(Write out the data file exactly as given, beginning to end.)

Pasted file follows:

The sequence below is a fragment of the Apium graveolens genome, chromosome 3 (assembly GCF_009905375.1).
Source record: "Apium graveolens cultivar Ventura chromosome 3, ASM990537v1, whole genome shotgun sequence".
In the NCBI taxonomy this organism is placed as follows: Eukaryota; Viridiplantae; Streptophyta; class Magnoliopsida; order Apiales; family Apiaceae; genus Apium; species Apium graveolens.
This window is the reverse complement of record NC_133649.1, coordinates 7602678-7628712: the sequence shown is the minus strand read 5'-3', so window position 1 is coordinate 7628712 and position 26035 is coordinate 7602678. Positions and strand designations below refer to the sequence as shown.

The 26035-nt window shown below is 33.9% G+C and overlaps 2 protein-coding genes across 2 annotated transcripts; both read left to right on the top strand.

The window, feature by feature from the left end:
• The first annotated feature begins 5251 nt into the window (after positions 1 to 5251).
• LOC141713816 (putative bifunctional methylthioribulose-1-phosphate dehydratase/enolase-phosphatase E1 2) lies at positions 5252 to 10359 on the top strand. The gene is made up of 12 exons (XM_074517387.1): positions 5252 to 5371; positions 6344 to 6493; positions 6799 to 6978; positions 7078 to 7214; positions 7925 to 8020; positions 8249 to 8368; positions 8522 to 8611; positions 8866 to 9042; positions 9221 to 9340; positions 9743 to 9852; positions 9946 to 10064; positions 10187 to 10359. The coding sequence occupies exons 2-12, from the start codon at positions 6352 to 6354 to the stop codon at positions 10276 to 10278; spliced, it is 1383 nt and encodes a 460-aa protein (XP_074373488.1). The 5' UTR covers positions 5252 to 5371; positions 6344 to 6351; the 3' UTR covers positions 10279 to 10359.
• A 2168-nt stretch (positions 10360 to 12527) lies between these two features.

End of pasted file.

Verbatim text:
The sequence below is a fragment of the Apium graveolens genome, chromosome 3 (assembly GCF_009905375.1).
Source record: "Apium graveolens cultivar Ventura chromosome 3, ASM990537v1, whole genome shotgun sequence".
In the NCBI taxonomy this organism is placed as follows: Eukaryota; Viridiplantae; Streptophyta; class Magnoliopsida; order Apiales; family Apiaceae; genus Apium; species Apium graveolens.
This window is the reverse complement of record NC_133649.1, coordinates 7602678-7628712: the sequence shown is the minus strand read 5'-3', so window position 1 is coordinate 7628712 and position 26035 is coordinate 7602678. Positions and strand designations below refer to the sequence as shown.

The 26035-nt window shown below is 33.9% G+C and overlaps 2 protein-coding genes across 2 annotated transcripts; both read left to right on the top strand.

The window, feature by feature from the left end:
• The first annotated feature begins 5251 nt into the window (after positions 1 to 5251).
• LOC141713816 (putative bifunctional methylthioribulose-1-phosphate dehydratase/enolase-phosphatase E1 2) lies at positions 5252 to 10359 on the top strand. The gene is made up of 12 exons (XM_074517387.1): positions 5252 to 5371; positions 6344 to 6493; positions 6799 to 6978; positions 7078 to 7214; positions 7925 to 8020; positions 8249 to 8368; positions 8522 to 8611; positions 8866 to 9042; positions 9221 to 9340; positions 9743 to 9852; positions 9946 to 10064; positions 10187 to 10359. The coding sequence occupies exons 2-12, from the start codon at positions 6352 to 6354 to the stop codon at positions 10276 to 10278; spliced, it is 1383 nt and encodes a 460-aa protein (XP_074373488.1). The 5' UTR covers positions 5252 to 5371; positions 6344 to 6351; the 3' UTR covers positions 10279 to 10359.
• A 2168-nt stretch (positions 10360 to 12527) lies between these two features.